Dirty Words: Faux Roubaix

A cold day in hell

Dirt? Check. Rubble? Check. Miserably-cold conditions? Check. Well then, you too can get out and devise your own Paris-Roubaix this weekend.


By Sal Ruibal
Photo by Hans Nyberg – Ten Mile Media

Those guys in Paris-Roubaix ain’t so tough. The April 7th race doesn’t even start in Paris, so right off the bat there’s a whole slew of road not travelled. The start in Compiegne is like a mini-Bruges, an old courtyard surrounded by a bunch of skinny European riders shivering in their skivvies, sipping espresso and standing in front of TV cameras saying stuff like, “It is what it is,” and “Roubaix is, eh, Roubaix.”

On this Saturday morning, in balmy 27-degree Hastings, Michigan, 3,000 folks in thermal everything are heading out to race bikes in the Barry-Roubaix, an insane mix of 30 or so race categories that range from road bikes to mountain bikes to fatbikes to “ride whatcha got,” with $7,750 in prize money to be taken from the cold, undead hands of race director Rick Plite. And there’s a chance of cold rain, too. Several sections of the course have been deleted due to a thick layer of ice.

And while the real Roubaix riders get a hot shower after the race, all the legal-age racers at Barry-Roubaix get free beer at a Founders Brewery street party.

In five years, Plite says, the race has grown from 288 racers to 3,000 this year, almost a 1,000-percent increase.

These faux-Roubaix races are a testament to the powerful impression the “Hell of the North” has made on American cyclists who have seen the epic cobblestone races on television or DVDs. There are plenty of knockoffs of Le Tour de France, such as three-weeks of showing up at the gym to ride a stationary bike for an hour or sitting in a bar taking a shot of tequila every time Phil Liggett says, “He’s reaching deep into the suitcase of pain.”

But Paris-Roubaix is the most popular because it is the most brutal. We identify with riders who fail majestically more than we love the pampered princes of the peloton. We love to hurt.

There is one big problem: Not a lot of real pave’ to be found. Not a problem because the good ol’ USA has more gravel roads than it knows what to do with. I’m not down with the “gravel grinder” monicker, though. I like rough roads, especially those with dirt sections, lumpy asphalt sections, potholes and rocks. Real gravel tends to get washed to the curbs and ditches. Give me crushed rock, especially the kind that’s about the size of an ice cube.

Harrisonburg is the cycling capital of Virginia and home to many pros, so you know the H-burgers know how to ride and party with style and purpose. The Harris-Roubaix event is a big deal, with a bike parade down Main Street and a convoy out to rolling hills where a cozy farm hosts the gathering, which includes a pot-luck feast, a few easy riding laps in the hills followed by balls-to-walls racing for bragging rights.

The June 22nd Hilly Billy Roubaix in Morgantown, W.Va, is a late bloomer but has its roots in the same earth as the famous European race: The Roubaix cobbles hardened the roads in the countryside so farmers and coal miners could move their goods over the muddy roads in the Spring. They were never meant to be raced on by bicycles, but the farmers and miners probably spent their Sunday afternoons banging away on their sturdy bikes, racing to the velodrome in the next village, finishing with a hot bath.

Race founder JR Petsko got his inspiration from a couple of legendary tough West Virginia characters, Gunnar and Betsy Shogren.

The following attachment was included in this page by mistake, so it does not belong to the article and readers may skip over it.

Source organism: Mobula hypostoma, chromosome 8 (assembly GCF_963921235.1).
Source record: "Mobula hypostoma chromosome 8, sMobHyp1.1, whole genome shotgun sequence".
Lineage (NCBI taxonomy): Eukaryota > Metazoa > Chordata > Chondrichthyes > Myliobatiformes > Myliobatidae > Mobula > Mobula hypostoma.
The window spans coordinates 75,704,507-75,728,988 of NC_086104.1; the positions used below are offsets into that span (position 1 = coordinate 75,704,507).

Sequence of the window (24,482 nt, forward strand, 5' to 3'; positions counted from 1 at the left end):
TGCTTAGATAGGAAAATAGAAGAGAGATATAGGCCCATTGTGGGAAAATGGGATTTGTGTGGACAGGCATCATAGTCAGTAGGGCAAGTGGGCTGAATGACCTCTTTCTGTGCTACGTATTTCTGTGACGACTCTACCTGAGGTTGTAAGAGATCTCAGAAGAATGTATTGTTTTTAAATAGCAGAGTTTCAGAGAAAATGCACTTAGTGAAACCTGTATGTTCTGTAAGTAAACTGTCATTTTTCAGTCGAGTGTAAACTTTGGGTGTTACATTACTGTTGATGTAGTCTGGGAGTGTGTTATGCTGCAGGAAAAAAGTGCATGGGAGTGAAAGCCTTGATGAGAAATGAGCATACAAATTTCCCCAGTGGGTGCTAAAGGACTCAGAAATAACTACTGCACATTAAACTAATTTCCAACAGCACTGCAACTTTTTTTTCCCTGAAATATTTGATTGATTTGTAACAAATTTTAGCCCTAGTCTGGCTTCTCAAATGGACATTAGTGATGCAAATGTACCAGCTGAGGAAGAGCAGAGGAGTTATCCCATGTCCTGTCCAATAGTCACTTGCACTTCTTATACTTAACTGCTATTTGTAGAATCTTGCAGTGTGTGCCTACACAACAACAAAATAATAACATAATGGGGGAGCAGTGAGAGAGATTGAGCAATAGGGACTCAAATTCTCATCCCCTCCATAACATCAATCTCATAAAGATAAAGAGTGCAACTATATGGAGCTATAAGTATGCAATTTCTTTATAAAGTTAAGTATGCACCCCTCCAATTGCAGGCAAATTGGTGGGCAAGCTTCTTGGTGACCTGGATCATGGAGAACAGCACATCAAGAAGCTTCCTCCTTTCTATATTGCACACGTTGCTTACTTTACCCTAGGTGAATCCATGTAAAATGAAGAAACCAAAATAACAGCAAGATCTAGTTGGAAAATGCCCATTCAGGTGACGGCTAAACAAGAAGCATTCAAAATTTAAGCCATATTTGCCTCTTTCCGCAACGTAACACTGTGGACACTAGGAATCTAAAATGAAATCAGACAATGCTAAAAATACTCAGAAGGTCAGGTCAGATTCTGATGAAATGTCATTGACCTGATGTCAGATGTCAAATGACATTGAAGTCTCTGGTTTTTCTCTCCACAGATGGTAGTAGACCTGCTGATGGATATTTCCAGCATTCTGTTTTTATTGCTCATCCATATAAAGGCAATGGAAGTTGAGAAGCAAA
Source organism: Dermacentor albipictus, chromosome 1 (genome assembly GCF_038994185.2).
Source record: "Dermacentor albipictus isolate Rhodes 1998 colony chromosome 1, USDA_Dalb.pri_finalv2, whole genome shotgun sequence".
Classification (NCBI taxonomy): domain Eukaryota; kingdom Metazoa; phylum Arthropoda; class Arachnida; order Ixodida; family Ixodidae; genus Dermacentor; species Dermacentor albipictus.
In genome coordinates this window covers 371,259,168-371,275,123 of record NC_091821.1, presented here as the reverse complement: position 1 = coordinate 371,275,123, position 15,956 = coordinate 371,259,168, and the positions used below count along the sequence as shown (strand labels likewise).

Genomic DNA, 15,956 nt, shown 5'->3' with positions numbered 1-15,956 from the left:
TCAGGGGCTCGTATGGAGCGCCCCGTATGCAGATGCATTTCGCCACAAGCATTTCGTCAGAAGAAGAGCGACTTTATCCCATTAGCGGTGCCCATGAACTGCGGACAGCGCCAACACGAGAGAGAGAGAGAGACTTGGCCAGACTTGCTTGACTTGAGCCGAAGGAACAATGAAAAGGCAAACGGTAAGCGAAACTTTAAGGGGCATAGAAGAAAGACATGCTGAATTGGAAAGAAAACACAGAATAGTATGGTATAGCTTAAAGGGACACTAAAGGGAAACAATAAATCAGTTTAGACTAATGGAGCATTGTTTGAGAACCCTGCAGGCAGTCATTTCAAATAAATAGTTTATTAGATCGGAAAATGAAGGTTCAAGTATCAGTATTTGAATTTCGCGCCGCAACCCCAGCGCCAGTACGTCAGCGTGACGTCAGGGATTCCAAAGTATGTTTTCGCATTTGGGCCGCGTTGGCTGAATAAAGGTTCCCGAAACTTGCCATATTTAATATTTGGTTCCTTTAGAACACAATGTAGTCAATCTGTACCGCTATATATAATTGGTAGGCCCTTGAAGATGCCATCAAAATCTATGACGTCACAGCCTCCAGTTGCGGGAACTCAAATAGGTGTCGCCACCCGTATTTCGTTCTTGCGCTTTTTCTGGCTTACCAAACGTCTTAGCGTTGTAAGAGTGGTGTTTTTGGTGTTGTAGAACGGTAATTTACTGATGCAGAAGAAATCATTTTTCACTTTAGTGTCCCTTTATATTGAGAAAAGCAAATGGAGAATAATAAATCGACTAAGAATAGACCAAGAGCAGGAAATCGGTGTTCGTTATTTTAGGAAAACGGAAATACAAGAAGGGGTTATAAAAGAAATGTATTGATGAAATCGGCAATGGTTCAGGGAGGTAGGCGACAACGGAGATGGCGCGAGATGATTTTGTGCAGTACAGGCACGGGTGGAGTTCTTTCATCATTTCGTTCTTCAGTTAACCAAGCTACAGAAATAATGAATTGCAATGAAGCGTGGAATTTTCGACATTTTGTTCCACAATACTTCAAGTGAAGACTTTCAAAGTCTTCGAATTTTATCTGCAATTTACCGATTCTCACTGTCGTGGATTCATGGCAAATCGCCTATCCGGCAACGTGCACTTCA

“Gunnar and Betsy would drag me on rides in the Spring,” he says. “The back roads around Northern West Virginia and Southwestern Pennsylvania are old. Why is that important? Well, back in the day moving all the dirt they do to make road now a days wasn’t as easy.

Sal, pounding the pave on the real-deal, Paris-Roubaix route.

“When they made road back then they just followed the lay of the land, and around here that means up and down. So the Shogrens would drag all 250 pounds of me on these silly roads. Believe it or not they helped start a love affair between me and that sort of ride. As I got in a little better shape after a year, the Shogrens talked me into going up to P.A. for Iron Cross. The very next week I was on a mission. We have roads around here that are even better, I thought to myself. After a few years I pieced together a killer course and the HBR was born. We had 70 riders the first year and will have 320 this year.

“Over the 72-mile course you climb a lot, 6,500 feet almost! However you will see things at the HBR that you normally don’t see at a bike race. For one, our volunteers and course marshals dress up as Hilly Billies and when you see them on the course you can’t help but laugh. Also the after party has become legendary. We really push the hillbilly theme with our event and that is one thing that helped make the event so special. 
Yeah, the HBR is hard, but we have had some very remarkable people finish. We have had a first-time racer on flat pedals finish, a 62-year-old grandmother on a comfort bike and even a tandem, so I always laugh when people tell me it was so hard.”


Your narrator has been lucky to ride (slowly) on the Paris-Roubaix course and it is as advertised. The cobbles there are chunky and the gaps are muddy. I almost froze in the wicked headwind. I prefer the tighter weave of the Flanders pave’ because on its steeper climbs, riders there need a better grip. I consider staying upright to be a major milestone, pun intended.

On Roubaix Sunday, consider riding the toughest, gnarliest road you can find. On that sacred day, hard men (and women) won’t be hard to find.

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